Fight on Gotland: Slightly based on an action from the novel Operation Garbo. Soviet forces have landed on Gotland. They are aggressively striking out from the beach head. In their way are parts of the 18th mechanized brigade trying to contain the beach head. In the lush fields of Gotland, the forces collide.
Swedish forces include its upgraded Mark 4 variant of the British Centurion tank, the famous Swedish S-tank—which has no turret!—and the PBV 302, a combat-proven APC. Other units include AT helicopters, tracked TOW and SAM launchers, and the hard-hitting, but fragile, IKV 91 tank destroyer. Home Guard units made up of old men with old rifles and fast, jeep-driving recon units support the heavier tank units. The Soviet forces include units from the 76th Airborne Division, with BMDs, BRDM2s, and other vehicles. Naval infantry units include amphibious tanks such as the PT-76 and the more common T-55 and BTR vehicles. Heavy tank units made up of T-72s are present, too, of course, and new support weapons include the man-portable SPG-9
About the World at War Series
Units represent platoons of vehicles, such as T-80, T-64, BTR-70, BMP-2, FV-432, Challenger 1, Rapier, SA-13, ZSU-23/4, helicopters – Lynx and Hind E, aircraft – Su-25 and Tornado, and infantry armed with support weapons such as Spandrels, SA-16s, Milans, Blowpipes, AGS-17s, etc. The system throws typical turn-based gaming out the window. The platoons are grouped into formations (companies for NATO or battalions for the Soviets) and lead by a headquarters unit. Each unit of the formation must be within range (generous for NATO, less so for the Soviets) of the HQ to activate with its formation. Oh yeah, individual units might activate, and recon units can double their range from the HQ, but you’ll want to keep those formations together. The formations are activated by chit draw, and better-trained, better-led units can activate more than once in a turn, moving, shooting, and fighting in each activation. On the flip side of a coin, there is no guarantee that a formation will activate even once. The opaque container (we like to call it a cup in the rural south) into which the formation chits are placed is seeded with end turn chits. When the second end turn chit is drawn, the turn ends. Doesn’t matter if anyone has activated; the turn is over.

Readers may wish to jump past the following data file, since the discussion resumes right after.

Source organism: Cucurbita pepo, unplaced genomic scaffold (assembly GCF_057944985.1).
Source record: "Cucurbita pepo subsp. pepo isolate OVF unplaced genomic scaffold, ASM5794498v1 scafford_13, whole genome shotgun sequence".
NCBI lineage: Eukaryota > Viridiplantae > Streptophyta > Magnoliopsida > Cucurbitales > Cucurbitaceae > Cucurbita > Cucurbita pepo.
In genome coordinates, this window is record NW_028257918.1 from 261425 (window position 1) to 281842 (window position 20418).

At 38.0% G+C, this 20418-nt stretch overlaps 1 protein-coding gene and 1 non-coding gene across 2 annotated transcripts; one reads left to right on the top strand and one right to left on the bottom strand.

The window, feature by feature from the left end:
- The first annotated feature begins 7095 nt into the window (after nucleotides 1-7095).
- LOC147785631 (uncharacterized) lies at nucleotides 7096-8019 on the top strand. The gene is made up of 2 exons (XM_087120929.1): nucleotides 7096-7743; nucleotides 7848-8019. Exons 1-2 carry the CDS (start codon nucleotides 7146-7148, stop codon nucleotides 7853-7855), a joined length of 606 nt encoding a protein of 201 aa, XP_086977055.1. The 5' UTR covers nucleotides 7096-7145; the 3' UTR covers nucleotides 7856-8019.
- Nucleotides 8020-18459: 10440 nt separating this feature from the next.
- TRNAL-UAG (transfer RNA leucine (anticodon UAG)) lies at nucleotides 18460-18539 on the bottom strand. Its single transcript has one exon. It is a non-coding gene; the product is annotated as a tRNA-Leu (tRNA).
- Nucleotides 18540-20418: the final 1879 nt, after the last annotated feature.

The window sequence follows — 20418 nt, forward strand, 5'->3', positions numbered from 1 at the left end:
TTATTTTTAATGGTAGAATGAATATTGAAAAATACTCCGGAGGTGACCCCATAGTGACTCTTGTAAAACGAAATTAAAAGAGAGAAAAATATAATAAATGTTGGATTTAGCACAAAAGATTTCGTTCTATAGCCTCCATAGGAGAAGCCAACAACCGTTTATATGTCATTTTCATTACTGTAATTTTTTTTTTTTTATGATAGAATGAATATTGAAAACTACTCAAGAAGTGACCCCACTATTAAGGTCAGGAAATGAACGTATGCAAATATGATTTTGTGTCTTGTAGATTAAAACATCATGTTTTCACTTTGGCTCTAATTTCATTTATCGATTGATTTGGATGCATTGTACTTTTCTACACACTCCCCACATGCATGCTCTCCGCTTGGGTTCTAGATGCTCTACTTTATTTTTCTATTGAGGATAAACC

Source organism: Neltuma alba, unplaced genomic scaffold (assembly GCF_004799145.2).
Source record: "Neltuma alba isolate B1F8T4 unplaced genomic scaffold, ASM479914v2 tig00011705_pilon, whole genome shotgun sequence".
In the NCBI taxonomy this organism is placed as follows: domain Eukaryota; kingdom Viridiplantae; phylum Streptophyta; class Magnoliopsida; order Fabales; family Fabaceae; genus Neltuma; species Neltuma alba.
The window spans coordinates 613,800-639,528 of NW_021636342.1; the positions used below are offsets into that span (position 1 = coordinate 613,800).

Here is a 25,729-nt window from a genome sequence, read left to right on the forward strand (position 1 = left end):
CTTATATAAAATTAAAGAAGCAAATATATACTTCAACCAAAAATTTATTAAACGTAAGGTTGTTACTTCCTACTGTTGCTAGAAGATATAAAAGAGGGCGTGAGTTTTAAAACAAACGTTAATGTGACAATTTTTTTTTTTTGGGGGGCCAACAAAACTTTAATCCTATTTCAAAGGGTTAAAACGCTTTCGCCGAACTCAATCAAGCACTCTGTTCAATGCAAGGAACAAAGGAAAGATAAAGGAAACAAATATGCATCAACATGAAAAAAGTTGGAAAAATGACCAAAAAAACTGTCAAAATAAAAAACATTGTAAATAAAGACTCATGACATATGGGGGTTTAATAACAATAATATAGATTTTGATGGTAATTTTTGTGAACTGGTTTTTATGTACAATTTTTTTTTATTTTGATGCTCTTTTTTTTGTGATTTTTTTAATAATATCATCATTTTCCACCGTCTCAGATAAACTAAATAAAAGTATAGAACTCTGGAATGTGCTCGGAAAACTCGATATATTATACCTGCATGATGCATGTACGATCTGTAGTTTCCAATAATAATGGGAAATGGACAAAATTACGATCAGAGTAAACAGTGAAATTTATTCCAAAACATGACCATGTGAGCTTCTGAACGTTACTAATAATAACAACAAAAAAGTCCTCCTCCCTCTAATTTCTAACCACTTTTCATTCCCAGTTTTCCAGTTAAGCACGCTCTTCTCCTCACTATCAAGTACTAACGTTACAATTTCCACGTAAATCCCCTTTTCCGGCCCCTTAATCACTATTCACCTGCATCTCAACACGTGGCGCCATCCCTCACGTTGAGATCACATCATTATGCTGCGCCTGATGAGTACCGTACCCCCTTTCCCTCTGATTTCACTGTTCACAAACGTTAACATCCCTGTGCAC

Combat. We love this combat system. When attacking, each platoon rolls a number of dice equal to its firepower. Every die that equals or exceeds the “to hit” number (right superscript) hits the target. The target then rolls the number of die equal to its armor factor plus terrain advantages. Each die that equals or exceeds its armor factor negates a hit. The first hit disrupts a unit, second reduces it, the third eliminates it.
Units may also close assault, entering the opponent’s hex to either deal a death blow or force him (or her) out of valuable terrain. Same procedure, but both units use their close assault value. The side that takes the most hits must retreat from the hex. Infantry is VERY good at this, especially against armor without its own infantry support.